Word on the street is that Sandy and the gang prefer a manager with prior big league experience. Like any true sabermetrician, I decided to test that whether experience managing matters. I took a look at every manager in the divisional era (post-1969) who had managed more than 800 games (about 5 seasons) with more than one managerial job to see if their winning percentage improved with experience. I think the results may surprise:
|Manager||Job 1 Winning %||After Job 1 Winning %|
|Jim LeFebrve||.479||.500 (not including interim)|
The surprising answer: generally speaking, managers who had win percentages below .500 in job one, tend to improve subsequently. Managers who succeed in their first job, tend to fall off in subsequent positions.Why might this be? I think the answer is that a manager who gets fired from a team where he has been successful is probably getting fired because that team has information that the manager isn’t really that special. The next team who hires that manager is more likely than not hiring the track record, not the individual. In turn, that tells us something broader about the decision-making abilities of the organization writ large. By contrast, a manager who struggles in their first job, but still gets additional positions has probably impressed those outside his initial organization in some way that convinces the organization that the manager could do a good job if given the right mix of players. That too tells us something about how that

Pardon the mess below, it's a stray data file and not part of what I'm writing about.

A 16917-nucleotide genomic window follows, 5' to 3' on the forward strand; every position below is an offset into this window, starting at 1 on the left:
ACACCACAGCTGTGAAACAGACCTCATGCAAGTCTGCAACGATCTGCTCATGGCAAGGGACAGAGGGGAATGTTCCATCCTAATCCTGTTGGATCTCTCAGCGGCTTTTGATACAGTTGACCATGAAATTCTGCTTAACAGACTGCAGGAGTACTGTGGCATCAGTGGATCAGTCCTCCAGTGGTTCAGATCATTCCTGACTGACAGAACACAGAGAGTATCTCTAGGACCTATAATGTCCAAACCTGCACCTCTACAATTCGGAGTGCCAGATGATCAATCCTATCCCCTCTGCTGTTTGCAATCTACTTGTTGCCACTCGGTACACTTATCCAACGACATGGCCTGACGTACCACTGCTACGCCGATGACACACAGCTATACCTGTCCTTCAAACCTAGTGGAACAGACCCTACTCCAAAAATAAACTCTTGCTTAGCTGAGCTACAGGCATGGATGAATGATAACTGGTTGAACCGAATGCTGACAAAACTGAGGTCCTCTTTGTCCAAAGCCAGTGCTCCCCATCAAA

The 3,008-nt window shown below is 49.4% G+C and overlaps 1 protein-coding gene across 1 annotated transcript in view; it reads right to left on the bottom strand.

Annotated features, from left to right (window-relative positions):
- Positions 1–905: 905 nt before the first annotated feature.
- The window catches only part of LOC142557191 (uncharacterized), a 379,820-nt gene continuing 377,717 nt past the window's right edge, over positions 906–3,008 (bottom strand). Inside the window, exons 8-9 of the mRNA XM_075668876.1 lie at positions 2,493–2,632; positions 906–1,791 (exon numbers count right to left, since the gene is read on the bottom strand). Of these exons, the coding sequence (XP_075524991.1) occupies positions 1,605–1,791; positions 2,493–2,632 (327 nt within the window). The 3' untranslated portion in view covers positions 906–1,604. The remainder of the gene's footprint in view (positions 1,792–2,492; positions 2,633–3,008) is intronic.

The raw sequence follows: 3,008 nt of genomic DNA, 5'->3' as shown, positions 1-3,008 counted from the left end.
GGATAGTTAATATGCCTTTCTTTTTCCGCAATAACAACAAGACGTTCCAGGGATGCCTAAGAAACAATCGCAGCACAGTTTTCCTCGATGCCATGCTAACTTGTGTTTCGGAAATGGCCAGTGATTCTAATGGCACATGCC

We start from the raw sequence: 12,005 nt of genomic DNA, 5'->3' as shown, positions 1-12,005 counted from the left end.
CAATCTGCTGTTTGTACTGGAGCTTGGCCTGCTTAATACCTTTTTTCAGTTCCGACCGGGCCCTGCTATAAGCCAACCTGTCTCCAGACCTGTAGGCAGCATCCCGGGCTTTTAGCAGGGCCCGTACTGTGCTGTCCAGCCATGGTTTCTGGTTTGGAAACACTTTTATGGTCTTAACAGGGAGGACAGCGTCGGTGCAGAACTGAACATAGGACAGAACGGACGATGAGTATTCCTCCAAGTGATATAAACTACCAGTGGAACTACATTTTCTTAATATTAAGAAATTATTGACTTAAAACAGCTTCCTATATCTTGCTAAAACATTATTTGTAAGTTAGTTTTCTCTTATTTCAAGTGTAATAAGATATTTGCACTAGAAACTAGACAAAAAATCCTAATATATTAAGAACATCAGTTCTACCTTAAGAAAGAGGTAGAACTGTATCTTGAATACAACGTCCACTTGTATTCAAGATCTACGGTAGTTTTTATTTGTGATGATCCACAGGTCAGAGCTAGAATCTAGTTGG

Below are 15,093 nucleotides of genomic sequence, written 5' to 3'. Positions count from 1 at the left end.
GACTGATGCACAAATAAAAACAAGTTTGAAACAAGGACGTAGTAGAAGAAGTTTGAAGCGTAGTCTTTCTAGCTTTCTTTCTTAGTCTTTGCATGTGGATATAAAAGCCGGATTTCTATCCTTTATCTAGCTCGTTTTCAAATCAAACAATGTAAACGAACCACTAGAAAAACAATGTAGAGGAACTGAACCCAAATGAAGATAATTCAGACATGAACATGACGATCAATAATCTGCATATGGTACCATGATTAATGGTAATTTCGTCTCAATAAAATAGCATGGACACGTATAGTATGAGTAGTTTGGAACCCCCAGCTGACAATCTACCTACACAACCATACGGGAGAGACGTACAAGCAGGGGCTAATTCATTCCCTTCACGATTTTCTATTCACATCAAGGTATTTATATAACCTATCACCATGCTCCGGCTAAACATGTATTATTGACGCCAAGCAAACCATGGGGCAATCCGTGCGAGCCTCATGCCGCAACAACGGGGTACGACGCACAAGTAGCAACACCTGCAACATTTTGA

organization makes decisions.What is the something we learn about organizational decision-making? Namely, that better organizations evaluate skills and fit, not just past performance. It’s like mutual fund prospectuses (and trial lawyer ads in New York) say, past performance is no guarantee of future results.So, what does our (admittedly unscientific) study of managers tell us about who the Mets should hire next? Well, if they are going to hire a manager with experience, better to hire one with experience losing
. Of the current candidates, Clint Hurdle and Bob Melvin fit the bill nicely, but fans might be wary of Terry Collins—he managed to a .532 winning percentage in Houston, but only a .481 in Anaheim.